By Siobhan Niklasson
In 1911 a young forester named Aldo Leopold stepped off the train in New Mexico just before it became the nation's 47th state. He entered a place whose landscape had been altered by humans in one way or another since their arrival here after the last ice age, about 11,000 years ago, and would be altered further after his departure. In the early days of New Mexico's statehood, Leopold got around on his trusty horse, Polly. The howls of wolves still echoed from canyon walls, and the delicate soils of the semiarid land had been degraded by generations of overgrazing of sheep and cattle.
Leopold grew up in Iowa, hunting, fishing and investigating the natural setting of his own backyard. It was perhaps mainly because he wanted to work outdoors that he became a forester (Brown & Carmony, Aldo Leopold's Southwest, 1990). He was fascinated by the natural world, and wrote eloquently about it. His most prominent work, A Sand County Almanac, published in 1949, combines his observations of the world around him with contemplations about humans' place in that world.
Although pressing environmental concerns have evolved since Leopold's time, his writings have remained relevant, and in fact have helped inspire several generations of environmental work, including the environmentalist movement that began in the 1960s. Recently, Leopold's life and legacy have once again come to our attention with the hundredth anniversary of his arrival in the Southwest, and the release of the film Green Fire: A Land Ethic for Our Time (2011).
It was in the Southwest that Leopold had an encounter that proved transformational for his life and work. As a young man and an avid hunter, Leopold eagerly joined in the killing of predators to preserve game for human sport. At lunch one day in the Apache National Forest in Arizona, when Leopold and his colleagues spotted wolves crossing a river, they reflexively shot into the pack. Descending to see an old wolf they had hit, Leopold and his compatriots "reached the old wolf in time to watch a fierce green fire dying in her eyes. I realized then, and have known ever since, that there was something new to me in those eyes—something known only to her and to the mountain" ("Thinking like a mountain," A Sand County Almanac).
Reflecting on that day years later, and having witnessed the damage unfettered deer populations could wreak on a southwestern mountain environment, Leopold began to think in a new way about nature: nature should not be preserved solely to serve man's economic or recreational needs, but it should be preserved because it has intrinsic value: a value that depends on the health of all of its complex and interrelated parts ("The Land Ethic," A Sand County Almanac).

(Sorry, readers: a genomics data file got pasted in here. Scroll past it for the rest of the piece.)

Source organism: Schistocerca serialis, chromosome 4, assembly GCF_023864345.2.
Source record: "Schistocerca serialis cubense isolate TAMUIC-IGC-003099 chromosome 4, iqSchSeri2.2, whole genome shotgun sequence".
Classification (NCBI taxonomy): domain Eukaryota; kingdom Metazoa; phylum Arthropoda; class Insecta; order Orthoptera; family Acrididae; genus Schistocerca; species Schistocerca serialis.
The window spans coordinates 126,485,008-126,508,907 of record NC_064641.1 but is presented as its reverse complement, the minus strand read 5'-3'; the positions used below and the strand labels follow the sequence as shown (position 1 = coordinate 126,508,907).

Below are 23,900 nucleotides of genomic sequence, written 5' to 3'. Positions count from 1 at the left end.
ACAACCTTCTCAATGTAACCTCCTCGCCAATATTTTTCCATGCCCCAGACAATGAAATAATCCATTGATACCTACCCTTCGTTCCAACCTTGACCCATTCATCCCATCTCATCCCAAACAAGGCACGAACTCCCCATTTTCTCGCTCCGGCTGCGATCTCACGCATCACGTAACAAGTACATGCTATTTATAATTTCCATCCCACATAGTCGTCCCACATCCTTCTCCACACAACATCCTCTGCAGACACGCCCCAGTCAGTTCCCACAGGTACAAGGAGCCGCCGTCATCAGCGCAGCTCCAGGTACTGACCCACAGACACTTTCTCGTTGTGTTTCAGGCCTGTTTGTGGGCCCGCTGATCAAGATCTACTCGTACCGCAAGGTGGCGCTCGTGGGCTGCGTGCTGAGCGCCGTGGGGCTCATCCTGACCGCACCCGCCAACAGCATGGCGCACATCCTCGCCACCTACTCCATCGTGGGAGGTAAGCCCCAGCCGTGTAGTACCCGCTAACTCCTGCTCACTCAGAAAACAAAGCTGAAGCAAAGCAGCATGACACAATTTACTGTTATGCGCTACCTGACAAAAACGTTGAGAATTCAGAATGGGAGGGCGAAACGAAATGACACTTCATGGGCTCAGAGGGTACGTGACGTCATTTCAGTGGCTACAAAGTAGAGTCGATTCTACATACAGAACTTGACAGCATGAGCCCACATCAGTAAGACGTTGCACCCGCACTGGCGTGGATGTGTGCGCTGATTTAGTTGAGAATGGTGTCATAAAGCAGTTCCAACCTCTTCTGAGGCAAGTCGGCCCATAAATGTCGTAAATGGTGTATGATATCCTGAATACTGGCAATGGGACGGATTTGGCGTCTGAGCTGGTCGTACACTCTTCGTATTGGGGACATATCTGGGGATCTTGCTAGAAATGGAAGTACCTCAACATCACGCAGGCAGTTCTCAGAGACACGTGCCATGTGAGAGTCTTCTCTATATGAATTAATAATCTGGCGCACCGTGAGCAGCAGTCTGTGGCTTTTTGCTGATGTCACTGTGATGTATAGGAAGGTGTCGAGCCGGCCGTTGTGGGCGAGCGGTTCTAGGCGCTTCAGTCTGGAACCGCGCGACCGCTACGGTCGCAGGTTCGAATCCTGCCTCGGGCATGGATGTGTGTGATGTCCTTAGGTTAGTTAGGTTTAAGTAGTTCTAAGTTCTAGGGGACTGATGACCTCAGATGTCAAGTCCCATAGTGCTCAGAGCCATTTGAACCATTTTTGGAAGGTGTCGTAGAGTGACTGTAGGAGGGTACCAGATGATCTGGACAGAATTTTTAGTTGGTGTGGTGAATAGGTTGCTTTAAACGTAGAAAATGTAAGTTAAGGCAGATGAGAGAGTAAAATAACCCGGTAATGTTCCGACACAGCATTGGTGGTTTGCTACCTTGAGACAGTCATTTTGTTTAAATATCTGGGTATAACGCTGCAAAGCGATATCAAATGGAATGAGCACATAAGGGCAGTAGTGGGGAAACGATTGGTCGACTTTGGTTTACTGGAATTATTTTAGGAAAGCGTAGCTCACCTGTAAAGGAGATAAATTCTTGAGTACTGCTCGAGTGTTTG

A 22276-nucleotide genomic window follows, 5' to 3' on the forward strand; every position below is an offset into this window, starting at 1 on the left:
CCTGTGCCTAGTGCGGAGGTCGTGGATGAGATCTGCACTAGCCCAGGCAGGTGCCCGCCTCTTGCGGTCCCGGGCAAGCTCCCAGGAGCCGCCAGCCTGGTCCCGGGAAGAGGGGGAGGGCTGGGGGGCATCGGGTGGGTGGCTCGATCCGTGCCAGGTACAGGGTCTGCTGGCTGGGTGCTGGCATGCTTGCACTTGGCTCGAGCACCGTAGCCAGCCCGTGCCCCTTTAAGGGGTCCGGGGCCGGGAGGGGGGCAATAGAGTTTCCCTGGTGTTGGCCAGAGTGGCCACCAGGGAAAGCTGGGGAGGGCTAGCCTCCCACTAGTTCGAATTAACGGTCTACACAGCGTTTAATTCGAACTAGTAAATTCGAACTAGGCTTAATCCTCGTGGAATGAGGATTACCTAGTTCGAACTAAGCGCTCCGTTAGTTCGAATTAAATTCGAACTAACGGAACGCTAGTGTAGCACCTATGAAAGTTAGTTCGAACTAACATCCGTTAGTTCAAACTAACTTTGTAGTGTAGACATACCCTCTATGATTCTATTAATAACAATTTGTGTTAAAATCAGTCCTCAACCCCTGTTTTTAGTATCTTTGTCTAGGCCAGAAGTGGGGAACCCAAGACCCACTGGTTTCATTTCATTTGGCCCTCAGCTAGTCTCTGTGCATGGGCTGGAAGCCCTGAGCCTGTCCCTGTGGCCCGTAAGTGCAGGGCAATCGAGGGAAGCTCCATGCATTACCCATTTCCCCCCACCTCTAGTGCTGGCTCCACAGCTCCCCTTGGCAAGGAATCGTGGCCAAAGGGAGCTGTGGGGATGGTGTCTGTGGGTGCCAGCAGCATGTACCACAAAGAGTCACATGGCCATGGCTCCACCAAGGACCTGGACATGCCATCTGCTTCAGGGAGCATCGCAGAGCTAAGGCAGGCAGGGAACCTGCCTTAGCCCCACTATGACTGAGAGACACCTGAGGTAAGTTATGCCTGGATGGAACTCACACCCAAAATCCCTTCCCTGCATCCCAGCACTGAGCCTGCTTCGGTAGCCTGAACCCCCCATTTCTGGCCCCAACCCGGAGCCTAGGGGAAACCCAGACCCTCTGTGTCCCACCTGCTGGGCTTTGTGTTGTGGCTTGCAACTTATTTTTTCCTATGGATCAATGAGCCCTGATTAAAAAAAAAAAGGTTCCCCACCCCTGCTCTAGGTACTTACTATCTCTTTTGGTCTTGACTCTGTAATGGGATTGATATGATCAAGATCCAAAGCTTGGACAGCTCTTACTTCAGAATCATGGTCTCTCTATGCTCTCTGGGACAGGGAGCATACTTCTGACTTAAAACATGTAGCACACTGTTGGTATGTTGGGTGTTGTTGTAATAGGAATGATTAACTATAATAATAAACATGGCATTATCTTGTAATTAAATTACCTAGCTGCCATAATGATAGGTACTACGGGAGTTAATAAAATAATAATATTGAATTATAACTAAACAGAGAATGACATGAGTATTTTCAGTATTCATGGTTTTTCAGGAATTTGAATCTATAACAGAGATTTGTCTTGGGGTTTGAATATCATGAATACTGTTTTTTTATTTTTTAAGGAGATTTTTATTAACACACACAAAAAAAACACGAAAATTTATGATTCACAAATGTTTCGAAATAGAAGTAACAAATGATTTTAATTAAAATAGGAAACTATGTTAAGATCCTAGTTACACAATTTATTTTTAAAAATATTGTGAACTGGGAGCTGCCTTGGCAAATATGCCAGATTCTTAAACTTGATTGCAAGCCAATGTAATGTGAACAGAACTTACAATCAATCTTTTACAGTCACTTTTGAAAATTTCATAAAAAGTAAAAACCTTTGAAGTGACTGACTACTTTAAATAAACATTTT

Leopold himself complained that people's connection to nature was fraying. Living today, we understand all too well what he was talking about. Fewer of us spend much quality time in nature, instead increasingly living in an artificial world where all our needs are met indoors, on the Internet, and in structured activities on manicured fields. Unlike Leopold, who grew up exploring outdoors, many kids today learn about the environment through television shows and Internet research.
But in nature lie a wonder and a wealth of knowledge that cannot be accessed indirectly. Holding a bird in your hand inspires a much deeper respect than reading about birds in a book. Breathing in the pine-scented air and crossing paths with a coyote in a ponderosa forest is a much more memorable experience than seeing the same thing on TV.
Today environmental thinking tries to re-emphasize and strengthen the connections people have with nature. This trend is driven by the idea that an appreciation of the natural world is the first step to responsible stewardship of it. The environmental movement that dominated the second half of the twentieth century led to a lot of changes in the way natural resources are protected, but it was fraught with a heavy feeling of culpability. PEEC is among a number of modern environmental organizations that are striving to find a more personal way for people to connect to the environment.
Organizations like PEEC are trying to get people back out into nature, to see it with their own eyes, just as Leopold did when he saw the dying wolf. Chick Keller, a founding PEEC board member, says, "At PEEC, we don't advocate. We try to make connections. The iconic epiphany in Leopold's life happened when he got close to wildlife - looked in its eyes - and got to know it in a way he couldn't from afar. PEEC does this: we get people to look into the eyes of nature."
In this quest, the life and works of Aldo Leopold come back to the forefront. Leopold was frank about the necessary place that people and their economic needs have in the greater environment. But he saw space for us to conduct our affairs with greater consideration for the natural world around us. As he wrote in the foreword to A Sand County Almanac, "We abuse the land because we regard it as a commodity belonging to us. When we see land as a community to which we belong, we may begin to use it with love and respect."
Siobhan Niklasson is a board member and educator at PEEC (Pajarito Environmental Education Center).
Return to PEEC website Articles by Local Authors.